With partial funding from a grant by the Alabama Council on Development Disabilities, Dr. Doris Hill, East Alabama Regional Inservice Center in the College of Education, and Dr. Sacha Pence from Auburn’s Department of Psychology in the College of Liberal Arts, are leading the first of a series of 16-week courses that provide evidence-based social skills interventions for motivated teens in middle and high school. Entitled “Program for the Education and Enrichment of Relational Skills,” or PEERSTM, students are didactically taught and have the opportunity to practice and develop social skills.
“This unique and successful program is limited to 16 students and their families,” Hill said. “We have weekly sessions in the Dean Road Recreation Center. While the students are in their classes, parents attend separate sessions at the same time. In these sessions, parents learn to assist their teens in making and keeping friends by helping to expand their teen’s social network and providing feedback through coaching during weekly socialization homework assignments.”
Hill, who also directs the Regional Autism Network at Auburn University, said the program is particularly appropriate for teens with ADHD, Autism Spectrum Disorder, depression or anxiety, and a range of other social or behavioral problems. Hill explained, “Pioneered at the University of California, Los Angeles (UCLA), the PEERSTM curriculum was developed to help teens develop social and conversational skills. It places an emphasis on improving the teen’s quality of life and to learn skills to independently make friends. Dr. Pence and I are replicating the program model in east central Alabama to meet a growing need where no such intervention previously existed.”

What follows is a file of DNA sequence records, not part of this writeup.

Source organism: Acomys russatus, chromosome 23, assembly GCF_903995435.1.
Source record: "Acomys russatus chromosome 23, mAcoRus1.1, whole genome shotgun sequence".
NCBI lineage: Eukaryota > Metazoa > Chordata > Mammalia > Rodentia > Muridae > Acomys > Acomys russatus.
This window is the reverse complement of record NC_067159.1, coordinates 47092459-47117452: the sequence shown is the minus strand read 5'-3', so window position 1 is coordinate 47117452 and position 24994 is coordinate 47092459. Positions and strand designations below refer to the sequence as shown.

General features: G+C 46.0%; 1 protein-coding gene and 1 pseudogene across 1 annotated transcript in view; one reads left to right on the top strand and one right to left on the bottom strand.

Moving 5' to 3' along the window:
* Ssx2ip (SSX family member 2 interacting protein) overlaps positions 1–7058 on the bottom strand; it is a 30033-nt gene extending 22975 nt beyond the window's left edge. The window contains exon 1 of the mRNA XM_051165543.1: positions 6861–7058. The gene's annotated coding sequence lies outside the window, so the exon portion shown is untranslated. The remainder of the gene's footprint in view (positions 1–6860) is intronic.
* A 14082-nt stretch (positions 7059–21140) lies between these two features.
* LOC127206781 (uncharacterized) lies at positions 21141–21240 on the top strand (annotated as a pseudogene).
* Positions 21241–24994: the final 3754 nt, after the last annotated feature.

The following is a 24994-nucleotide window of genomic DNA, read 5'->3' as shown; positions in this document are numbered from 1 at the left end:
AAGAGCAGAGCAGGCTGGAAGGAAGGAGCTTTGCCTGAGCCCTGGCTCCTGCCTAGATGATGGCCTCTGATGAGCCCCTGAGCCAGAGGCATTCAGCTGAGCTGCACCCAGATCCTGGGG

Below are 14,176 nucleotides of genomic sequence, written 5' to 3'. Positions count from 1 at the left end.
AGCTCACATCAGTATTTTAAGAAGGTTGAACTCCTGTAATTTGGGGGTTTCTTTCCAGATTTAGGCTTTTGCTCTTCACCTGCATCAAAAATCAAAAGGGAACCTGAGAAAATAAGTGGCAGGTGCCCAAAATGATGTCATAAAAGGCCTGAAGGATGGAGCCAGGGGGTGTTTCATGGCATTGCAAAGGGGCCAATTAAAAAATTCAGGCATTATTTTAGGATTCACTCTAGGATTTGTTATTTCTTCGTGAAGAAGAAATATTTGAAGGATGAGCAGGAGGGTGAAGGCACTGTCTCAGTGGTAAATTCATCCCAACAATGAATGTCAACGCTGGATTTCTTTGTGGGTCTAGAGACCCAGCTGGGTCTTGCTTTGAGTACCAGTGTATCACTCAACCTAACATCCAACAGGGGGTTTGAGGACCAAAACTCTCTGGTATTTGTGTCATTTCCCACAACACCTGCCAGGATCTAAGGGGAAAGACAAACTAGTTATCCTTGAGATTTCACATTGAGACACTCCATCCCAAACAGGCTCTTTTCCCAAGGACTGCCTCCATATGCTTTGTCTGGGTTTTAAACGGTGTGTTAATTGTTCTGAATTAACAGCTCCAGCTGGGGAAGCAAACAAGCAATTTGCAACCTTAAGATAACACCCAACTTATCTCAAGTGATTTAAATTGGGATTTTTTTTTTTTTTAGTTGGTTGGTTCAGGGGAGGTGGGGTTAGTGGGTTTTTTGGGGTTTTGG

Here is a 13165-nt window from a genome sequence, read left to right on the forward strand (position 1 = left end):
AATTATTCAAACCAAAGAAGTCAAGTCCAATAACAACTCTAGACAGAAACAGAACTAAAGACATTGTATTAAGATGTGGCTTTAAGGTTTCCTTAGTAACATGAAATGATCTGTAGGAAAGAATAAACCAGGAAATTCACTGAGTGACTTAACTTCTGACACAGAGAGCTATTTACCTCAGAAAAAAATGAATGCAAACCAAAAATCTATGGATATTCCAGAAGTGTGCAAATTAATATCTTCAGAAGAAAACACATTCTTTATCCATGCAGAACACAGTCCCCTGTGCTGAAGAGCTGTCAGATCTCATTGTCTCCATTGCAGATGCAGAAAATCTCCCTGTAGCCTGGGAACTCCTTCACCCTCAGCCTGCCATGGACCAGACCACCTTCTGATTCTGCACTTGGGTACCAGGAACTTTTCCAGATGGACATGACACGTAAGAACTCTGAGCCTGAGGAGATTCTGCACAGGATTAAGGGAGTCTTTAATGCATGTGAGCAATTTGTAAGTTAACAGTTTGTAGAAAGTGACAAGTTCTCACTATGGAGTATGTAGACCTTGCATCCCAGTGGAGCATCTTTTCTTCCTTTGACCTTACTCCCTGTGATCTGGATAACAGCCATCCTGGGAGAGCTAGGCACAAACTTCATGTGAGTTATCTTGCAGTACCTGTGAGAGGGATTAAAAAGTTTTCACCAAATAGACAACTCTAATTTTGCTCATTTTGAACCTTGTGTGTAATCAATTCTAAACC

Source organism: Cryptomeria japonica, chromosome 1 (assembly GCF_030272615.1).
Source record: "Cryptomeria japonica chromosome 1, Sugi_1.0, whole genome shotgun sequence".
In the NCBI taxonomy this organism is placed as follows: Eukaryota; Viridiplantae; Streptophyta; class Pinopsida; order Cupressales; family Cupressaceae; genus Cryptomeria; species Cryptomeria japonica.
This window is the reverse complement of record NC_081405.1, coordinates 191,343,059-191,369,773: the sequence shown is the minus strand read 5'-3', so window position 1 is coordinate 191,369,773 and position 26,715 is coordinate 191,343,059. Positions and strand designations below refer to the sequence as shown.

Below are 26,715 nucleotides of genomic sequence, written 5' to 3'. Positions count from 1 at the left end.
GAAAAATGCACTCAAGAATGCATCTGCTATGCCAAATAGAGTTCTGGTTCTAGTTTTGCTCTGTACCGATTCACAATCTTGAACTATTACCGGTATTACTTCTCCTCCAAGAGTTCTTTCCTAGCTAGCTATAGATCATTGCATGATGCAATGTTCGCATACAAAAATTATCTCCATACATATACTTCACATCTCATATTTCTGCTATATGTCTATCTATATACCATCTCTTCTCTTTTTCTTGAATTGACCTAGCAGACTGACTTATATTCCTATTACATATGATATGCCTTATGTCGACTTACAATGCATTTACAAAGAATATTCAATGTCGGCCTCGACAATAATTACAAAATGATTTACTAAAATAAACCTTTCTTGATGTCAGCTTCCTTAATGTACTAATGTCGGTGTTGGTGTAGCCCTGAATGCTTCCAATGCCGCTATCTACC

In addition to the grant, significant in-kind infrastructure is being provided by both Auburn University and the City of Auburn. “The built-in assets of partnering with local and state advocacy groups and intervention agencies has enhanced the ability to offer the program,” she said. “A major goal of the grant is to make the program sustainable by sharing university expertise with community professionals, including certified teachers, behavior analysts, and university graduates students for future replications.”
“The program is unique, and is being expanded by embedding PEERSTM into the existing Auburn City Community Parks and Recreation programs and by training instructors to conduct additional sessions on a regular basis.” Auburn Parks and Recreation has donated classroom time for conducting the program and has increased public awareness by including the PEERSTM program in its existing brochures and Therapeutic Newsletter. There is the potential to also offer PEERSTM for young adults (ages 18-30) as well as for groups of individuals with other disabilities during future PEERSTM social-skills groups. Future groups will be recruited based on identified need and feedback from the community.
The cost is $150 per family, and PEERSTM is now accepting applications for the second session, which will run from January to May, 2017. “Teens learn so much in these sessions, including how to find common interests, how to be a good sport, how to handle rejection, teasing, and bullying, and how to change a bad reputation,” Hill said. “Parents are in separate but simultaneous sessions learning how to support these interventions. We’re just very excited to have so many in-kind supports here in our community, and we hope that this grant is the start of something great.”
ACDD funding for this program was provided under the Developmental Disabilities Assistance and Bill of Rights Act of 2000 (106-402). For enrollment information, please contact Dana Stewart (Auburn Parks and Recreation Special Programs Coordinator) at 334-501-2939 or email her at email@example.com. Or, you may contact Dr. Hill at Auburn University by emailing firstname.lastname@example.org or calling her at 334.703.8023.